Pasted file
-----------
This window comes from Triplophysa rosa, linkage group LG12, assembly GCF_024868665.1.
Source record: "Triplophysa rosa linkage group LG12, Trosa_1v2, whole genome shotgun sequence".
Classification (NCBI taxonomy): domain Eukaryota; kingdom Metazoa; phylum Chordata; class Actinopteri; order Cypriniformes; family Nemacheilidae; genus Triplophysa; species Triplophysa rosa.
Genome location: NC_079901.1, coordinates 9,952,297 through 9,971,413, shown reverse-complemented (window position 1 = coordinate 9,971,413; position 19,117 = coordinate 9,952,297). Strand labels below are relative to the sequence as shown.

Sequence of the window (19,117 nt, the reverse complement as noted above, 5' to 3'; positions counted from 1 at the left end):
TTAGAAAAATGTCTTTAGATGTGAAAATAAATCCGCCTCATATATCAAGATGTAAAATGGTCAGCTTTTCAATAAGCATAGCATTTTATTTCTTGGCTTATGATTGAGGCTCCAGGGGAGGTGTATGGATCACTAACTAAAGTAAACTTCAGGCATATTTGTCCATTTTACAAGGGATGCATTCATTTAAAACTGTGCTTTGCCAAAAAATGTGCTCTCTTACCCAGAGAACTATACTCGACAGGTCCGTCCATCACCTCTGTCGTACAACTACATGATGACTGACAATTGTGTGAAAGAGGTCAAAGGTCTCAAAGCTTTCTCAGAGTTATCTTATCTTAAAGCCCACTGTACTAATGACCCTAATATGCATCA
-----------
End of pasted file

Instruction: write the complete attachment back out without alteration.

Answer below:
This window comes from Triplophysa rosa, linkage group LG12, assembly GCF_024868665.1.
Source record: "Triplophysa rosa linkage group LG12, Trosa_1v2, whole genome shotgun sequence".
Classification (NCBI taxonomy): domain Eukaryota; kingdom Metazoa; phylum Chordata; class Actinopteri; order Cypriniformes; family Nemacheilidae; genus Triplophysa; species Triplophysa rosa.
Genome location: NC_079901.1, coordinates 9,952,297 through 9,971,413, shown reverse-complemented (window position 1 = coordinate 9,971,413; position 19,117 = coordinate 9,952,297). Strand labels below are relative to the sequence as shown.

Sequence of the window (19,117 nt, the reverse complement as noted above, 5' to 3'; positions counted from 1 at the left end):
TTAGAAAAATGTCTTTAGATGTGAAAATAAATCCGCCTCATATATCAAGATGTAAAATGGTCAGCTTTTCAATAAGCATAGCATTTTATTTCTTGGCTTATGATTGAGGCTCCAGGGGAGGTGTATGGATCACTAACTAAAGTAAACTTCAGGCATATTTGTCCATTTTACAAGGGATGCATTCATTTAAAACTGTGCTTTGCCAAAAAATGTGCTCTCTTACCCAGAGAACTATACTCGACAGGTCCGTCCATCACCTCTGTCGTACAACTACATGATGACTGACAATTGTGTGAAAGAGGTCAAAGGTCTCAAAGCTTTCTCAGAGTTATCTTATCTTAAAGCCCACTGTACTAATGACCCTAATATGCATCA